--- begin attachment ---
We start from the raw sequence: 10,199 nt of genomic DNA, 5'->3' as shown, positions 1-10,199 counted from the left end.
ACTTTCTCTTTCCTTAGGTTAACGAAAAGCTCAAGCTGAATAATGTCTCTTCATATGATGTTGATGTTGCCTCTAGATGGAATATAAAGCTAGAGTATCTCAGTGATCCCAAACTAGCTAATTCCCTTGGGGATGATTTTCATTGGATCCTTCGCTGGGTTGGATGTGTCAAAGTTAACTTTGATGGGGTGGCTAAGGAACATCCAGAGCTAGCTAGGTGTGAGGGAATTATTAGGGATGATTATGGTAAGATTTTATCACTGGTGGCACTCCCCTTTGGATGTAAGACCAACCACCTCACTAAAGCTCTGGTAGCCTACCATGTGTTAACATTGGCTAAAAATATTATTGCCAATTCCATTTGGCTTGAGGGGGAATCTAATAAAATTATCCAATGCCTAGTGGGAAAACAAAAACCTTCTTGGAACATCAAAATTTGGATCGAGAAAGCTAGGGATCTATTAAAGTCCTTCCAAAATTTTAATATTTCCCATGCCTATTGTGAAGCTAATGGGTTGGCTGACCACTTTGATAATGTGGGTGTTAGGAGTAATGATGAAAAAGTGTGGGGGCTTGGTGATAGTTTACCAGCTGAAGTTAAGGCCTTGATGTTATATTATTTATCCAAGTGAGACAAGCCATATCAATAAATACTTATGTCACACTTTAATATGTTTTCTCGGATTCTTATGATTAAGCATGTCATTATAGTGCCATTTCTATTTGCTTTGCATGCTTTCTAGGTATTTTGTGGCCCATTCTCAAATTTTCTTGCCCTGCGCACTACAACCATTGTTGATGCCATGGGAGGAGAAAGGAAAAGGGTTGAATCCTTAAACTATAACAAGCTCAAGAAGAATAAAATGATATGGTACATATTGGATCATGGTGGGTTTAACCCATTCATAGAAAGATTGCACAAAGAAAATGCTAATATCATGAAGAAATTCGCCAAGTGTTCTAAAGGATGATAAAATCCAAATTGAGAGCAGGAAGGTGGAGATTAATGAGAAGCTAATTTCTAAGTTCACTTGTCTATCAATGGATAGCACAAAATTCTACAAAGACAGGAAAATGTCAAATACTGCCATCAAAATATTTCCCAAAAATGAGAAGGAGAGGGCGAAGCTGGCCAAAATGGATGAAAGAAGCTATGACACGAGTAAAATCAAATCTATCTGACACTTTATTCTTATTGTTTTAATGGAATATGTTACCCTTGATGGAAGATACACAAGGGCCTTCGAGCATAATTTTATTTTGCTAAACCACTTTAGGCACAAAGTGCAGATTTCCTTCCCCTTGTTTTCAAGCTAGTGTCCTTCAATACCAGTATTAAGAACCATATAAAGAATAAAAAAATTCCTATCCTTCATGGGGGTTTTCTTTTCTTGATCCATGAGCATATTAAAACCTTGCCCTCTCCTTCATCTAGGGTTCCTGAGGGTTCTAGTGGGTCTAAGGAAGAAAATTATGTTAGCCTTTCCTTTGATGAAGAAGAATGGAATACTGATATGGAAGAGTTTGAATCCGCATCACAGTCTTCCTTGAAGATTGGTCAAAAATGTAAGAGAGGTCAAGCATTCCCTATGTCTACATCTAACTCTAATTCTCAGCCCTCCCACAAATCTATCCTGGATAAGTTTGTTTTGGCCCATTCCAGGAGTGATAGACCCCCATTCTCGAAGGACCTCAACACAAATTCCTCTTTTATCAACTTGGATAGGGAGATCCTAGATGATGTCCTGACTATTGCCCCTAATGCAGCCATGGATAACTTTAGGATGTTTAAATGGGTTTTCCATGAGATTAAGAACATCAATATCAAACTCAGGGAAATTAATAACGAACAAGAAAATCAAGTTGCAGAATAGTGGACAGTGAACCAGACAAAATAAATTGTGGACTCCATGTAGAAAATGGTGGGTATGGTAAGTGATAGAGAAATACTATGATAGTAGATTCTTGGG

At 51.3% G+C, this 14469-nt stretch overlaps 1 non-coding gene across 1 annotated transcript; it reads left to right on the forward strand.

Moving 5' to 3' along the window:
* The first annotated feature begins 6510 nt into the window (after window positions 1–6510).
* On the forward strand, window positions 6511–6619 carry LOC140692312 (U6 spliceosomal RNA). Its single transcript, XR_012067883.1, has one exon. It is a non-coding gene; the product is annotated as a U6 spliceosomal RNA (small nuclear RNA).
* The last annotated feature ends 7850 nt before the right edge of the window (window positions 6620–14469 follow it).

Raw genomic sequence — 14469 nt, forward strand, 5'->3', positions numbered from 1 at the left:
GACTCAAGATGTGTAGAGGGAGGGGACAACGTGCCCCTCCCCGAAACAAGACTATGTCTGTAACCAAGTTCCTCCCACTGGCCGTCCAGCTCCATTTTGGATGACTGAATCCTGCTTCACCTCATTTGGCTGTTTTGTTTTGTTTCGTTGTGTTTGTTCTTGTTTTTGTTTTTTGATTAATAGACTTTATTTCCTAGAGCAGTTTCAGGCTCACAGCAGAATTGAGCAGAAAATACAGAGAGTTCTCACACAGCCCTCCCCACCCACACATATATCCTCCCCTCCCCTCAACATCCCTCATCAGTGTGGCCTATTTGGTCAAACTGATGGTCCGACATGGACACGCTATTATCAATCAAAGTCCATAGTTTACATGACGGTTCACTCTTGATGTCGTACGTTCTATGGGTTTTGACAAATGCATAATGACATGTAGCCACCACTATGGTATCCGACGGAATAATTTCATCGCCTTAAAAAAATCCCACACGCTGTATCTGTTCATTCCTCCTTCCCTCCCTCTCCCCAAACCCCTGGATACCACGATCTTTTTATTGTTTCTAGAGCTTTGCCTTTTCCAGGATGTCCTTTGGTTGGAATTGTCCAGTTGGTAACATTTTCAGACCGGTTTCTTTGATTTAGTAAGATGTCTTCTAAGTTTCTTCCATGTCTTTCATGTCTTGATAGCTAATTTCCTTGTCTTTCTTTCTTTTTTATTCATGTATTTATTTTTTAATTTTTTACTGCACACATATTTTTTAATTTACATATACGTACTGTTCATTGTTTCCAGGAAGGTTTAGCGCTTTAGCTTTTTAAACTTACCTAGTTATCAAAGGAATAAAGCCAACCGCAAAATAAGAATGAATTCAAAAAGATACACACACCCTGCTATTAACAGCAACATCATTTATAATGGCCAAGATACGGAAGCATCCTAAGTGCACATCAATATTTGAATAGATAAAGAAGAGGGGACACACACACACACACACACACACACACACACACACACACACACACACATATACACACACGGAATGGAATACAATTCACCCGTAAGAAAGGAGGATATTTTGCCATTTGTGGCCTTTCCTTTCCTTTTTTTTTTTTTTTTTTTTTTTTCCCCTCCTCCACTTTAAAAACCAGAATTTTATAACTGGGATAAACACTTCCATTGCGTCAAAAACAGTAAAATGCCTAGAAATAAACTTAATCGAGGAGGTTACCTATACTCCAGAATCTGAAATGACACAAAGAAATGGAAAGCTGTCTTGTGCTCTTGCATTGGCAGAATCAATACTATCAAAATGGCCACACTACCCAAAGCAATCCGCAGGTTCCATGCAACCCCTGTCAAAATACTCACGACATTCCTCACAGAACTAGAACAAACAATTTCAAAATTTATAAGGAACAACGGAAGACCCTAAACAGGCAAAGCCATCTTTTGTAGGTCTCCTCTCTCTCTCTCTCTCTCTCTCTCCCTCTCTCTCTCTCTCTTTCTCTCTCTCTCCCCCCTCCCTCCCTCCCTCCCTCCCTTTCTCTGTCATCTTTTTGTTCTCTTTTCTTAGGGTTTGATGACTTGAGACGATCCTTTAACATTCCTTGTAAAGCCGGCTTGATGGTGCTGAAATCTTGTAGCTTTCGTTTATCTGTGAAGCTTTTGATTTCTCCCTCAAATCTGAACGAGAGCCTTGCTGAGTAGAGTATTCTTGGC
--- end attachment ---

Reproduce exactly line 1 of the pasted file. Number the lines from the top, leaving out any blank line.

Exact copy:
We start from the raw sequence: 10,199 nt of genomic DNA, 5'->3' as shown, positions 1-10,199 counted from the left end.